Over the past few weeks, analysis of the novel Finance Act of 2020 and its implications has been on the trend. A key reason this government policy has gathered such massive interests especially for business owners and private citizens is due to the touch of reforms it adds to the tax system in alignment with international best practices especially at a time the economy needs to respond effectively to the changing socio-economic landscape.
Recall that the newly signed policy by President Muhammadu Buhari on December 31, 2020, came on the heels of the Finance Act 2019 which amended several tax statutes. The Act according to the presidency was enacted in furtherance of the Federal Government’s reform of the business climate in Nigeria.
You should know that specifically, the Act amended 14 principal tax and tax-related legislation. The thrust of the legislation includes boosting government revenue, preventing base erosion, streamlining areas of regulatory conflict, and clarifying ambiguities in extant laws and regulations, as well as providing fiscal reliefs to small and medium enterprises and entities involved in key or priority areas of the economy, among others.
Taxmobile.Online gathered that while the Finance Act 2020 amended some provisions of the Finance Act 2019, it is important to note that it did not expressly repeal the statute. The Act provides tax incentives for businesses that make donations in support of policy measures put in place by the Government against any pandemic or natural disaster.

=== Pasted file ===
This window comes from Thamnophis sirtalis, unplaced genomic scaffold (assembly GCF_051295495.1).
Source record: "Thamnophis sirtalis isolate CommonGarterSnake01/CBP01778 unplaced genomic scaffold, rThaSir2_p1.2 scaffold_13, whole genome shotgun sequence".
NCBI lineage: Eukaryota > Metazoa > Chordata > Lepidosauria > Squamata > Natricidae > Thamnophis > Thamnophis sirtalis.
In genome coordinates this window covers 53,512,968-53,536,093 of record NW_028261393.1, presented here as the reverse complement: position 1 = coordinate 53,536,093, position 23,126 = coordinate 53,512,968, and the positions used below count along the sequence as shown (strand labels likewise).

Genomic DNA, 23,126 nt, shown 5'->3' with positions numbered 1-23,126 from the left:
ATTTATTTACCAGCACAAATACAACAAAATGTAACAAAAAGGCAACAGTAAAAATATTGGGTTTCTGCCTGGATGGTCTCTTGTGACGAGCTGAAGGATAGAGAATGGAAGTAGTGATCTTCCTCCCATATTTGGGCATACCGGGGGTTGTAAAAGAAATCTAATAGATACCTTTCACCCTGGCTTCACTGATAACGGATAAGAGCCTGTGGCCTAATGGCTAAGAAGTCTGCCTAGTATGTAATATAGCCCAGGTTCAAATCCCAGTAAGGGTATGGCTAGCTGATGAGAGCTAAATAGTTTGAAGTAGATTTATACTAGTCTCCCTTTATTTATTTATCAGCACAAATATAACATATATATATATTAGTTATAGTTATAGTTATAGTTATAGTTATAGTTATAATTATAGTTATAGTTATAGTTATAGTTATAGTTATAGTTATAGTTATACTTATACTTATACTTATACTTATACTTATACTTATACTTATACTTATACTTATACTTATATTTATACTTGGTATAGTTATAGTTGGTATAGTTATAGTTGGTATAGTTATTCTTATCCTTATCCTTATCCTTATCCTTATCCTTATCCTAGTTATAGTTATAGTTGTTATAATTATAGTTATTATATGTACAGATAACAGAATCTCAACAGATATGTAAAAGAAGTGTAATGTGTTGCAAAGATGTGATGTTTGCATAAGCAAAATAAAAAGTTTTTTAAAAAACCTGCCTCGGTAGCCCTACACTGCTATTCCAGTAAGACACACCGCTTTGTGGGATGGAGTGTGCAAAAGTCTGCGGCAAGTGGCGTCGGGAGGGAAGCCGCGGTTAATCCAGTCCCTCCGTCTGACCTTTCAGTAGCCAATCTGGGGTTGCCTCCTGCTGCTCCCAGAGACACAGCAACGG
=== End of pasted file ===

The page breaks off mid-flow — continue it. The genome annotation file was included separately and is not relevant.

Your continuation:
Also, the new legislation establishes a Crisis Intervention Fund and Unclaimed Funds Trust Fund to be known as the Crisis Intervention Fund, CIF, which shall be established, with an initial capital of ₦500 billion or such other sums as may be approved by the National Assembly.
The sum shall be provided mainly out of the Consolidated Revenue Fund, and shall be utilized in meeting any crisis-related expenditure or such other exigencies that may arise under the Fiscal Responsibility Act and the Constitution of the Federal Republic of Nigeria, 1999.
Five key highlights
Taxmobile.Online in a bid to demystify key provisions in the newly enacted law, captures below 5 out of its key make-up and accompanying effects.
- Establishes Unclaimed Funds Trust Fund, UFTF: This fund shall be governed by a Governing Council to be chaired by the Minister of Finance with a co-chair from the private sector.
This clause in the law implies that any dividend of a public limited liability company quoted on the Nigerian Stock Exchange, NSE, which has remained unclaimed for a period not less than six years, and any amounts in a dormant bank account that have remained unutilized for the same period; is required to be transferred into the UFTF by the concerned public limited liability company, Registrar or deposit money bank
2. Companies and Allied Matters Act, CAMA
Unclaimed dividends transferred into the UFTF is now designated as a Special Debt owed by FG to the shareholders and shall be available for the claim at any time under the perpetual trust in place.